Property owners may receive a letter because Township records indicate that the property is within twenty (20) feet of a sanitary sewer line and may need to be accessed from the road or through your rear yard, by Township personnel to inspect a sanitary sewer manhole. A door hanger may also be left at your home, at least three (3) days prior to the date your area is expected to be inspected.
Property owners do not need to be home for the inspection. Two to three clearly identified Township personnel will be walking along the pipeline route. Initial inspections will use no motorized equipment and will last approximately 10 minutes. If a problem is discovered, it is solely the responsibility of the Township to make repairs. Residents will be notified and provided a timeline in the event a repair is warranted. Please visit our sanitary sewer line inspection web-page for more information including related images and maps.
The sewer pipe from your home or business is connected directly to the sewer main. If the traps underneath your sinks, tubs, floor drains and in the toilets are not full of water the gasses from the sewer main will flow back into your home through the pipes. These gasses consist of hydrogen sulfide, which will cause irritation of your eyes, mouth and throat, resembling cold flu symptoms. The other major gas is methane, which is explosive when it collects in basements and closed buildings. Fill all traps and drains with water every three months and make sure all drain and sewer pipes have tight joints. If the odor continues, there may be a blockage in the sewer pipes inside your home or in the sewer line between your home and the sewer main, and you should contact a plumber.
Each building will have its own arrangement of drain pipes that may create various sounds as more than one sink or toilet is in use. Many times when a clothes washer is pumping out, the volume of water cannot drain fast enough and may create bubbling noises in other sinks or a toilet as the air in the pipes is pushed out. Similarly, when a toilet is flushed the water creates a short air pressure surge in the drain pipes that could cause bubbling in other fixtures. you should contact a plumber to investigate and flush the pipes to remove the blockage. It is recommended that you ask the plumber to internally televise the pipes to see what the problem could be, so you can properly target repairs as needed. In many circumstances there is no structural issue with the pipes, but the problem arises from grease buildup or rags collecting in the pipes, which can be flushed out.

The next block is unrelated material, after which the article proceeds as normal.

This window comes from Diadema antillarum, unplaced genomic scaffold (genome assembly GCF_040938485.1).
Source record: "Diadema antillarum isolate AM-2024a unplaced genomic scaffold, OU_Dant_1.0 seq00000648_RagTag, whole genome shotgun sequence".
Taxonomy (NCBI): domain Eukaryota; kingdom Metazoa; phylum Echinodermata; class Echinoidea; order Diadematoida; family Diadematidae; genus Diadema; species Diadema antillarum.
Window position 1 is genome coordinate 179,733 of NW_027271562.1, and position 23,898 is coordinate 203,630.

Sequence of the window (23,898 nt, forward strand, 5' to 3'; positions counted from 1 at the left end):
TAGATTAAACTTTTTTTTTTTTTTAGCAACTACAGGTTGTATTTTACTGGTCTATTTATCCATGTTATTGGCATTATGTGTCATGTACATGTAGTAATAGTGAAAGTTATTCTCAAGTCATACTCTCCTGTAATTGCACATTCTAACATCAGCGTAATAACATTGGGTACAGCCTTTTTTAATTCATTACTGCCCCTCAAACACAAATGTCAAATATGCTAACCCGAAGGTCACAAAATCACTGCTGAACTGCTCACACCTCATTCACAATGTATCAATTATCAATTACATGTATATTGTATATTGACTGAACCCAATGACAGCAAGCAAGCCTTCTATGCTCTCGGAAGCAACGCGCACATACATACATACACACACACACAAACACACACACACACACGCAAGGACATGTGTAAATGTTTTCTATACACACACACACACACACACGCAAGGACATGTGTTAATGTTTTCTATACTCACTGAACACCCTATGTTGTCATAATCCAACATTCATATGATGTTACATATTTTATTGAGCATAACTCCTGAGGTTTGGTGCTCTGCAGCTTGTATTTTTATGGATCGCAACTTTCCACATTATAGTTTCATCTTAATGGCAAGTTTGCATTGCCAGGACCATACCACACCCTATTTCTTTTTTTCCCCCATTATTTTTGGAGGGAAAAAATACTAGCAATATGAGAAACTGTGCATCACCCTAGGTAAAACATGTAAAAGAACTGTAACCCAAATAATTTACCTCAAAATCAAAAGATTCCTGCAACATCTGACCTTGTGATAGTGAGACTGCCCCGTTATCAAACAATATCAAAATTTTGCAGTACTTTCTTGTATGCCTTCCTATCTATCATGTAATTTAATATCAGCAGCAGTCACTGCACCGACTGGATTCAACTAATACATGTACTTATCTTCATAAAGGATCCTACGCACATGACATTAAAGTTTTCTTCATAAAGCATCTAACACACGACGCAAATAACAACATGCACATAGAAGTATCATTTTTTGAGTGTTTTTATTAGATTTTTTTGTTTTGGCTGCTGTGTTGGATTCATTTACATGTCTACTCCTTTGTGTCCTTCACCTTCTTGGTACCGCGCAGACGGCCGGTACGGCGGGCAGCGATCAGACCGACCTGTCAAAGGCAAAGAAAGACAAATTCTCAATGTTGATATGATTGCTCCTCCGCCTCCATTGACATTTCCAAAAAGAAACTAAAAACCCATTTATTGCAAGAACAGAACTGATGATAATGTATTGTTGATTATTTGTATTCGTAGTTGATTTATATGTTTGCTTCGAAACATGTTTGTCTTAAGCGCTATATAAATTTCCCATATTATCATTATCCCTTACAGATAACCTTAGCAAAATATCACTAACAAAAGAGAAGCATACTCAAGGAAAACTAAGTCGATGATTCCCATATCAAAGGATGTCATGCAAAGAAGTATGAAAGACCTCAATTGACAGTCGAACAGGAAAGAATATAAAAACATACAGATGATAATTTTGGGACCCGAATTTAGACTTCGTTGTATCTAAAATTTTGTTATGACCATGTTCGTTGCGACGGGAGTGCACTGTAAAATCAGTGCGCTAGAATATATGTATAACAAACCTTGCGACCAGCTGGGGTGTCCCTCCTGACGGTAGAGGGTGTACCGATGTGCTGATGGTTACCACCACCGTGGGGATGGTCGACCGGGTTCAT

If you and your neighbors are all experiencing backups or slow draining pipes, the sewer main is most likely blocked. If only your drains are slow or backing up, the problem is most likely inside your pipes and you should contact a plumber to investigate and flush the pipes to remove the blockage. It is recommended that you ask the plumber to internally televise the pipes to see what the problem could be, so you can properly target repairs as needed. In many circumstances there is no structural issue with the pipes, but the problem arises from grease buildup or rags collecting in the pipes, which can be flushed out. Please be cautious of contractors who immediately want to excavate and replace pipes. These major repairs are very expensive and in many circumstances are not required. As with any contracted work, it is always best to talk to a few contractors to educate yourself so you can make the best decision.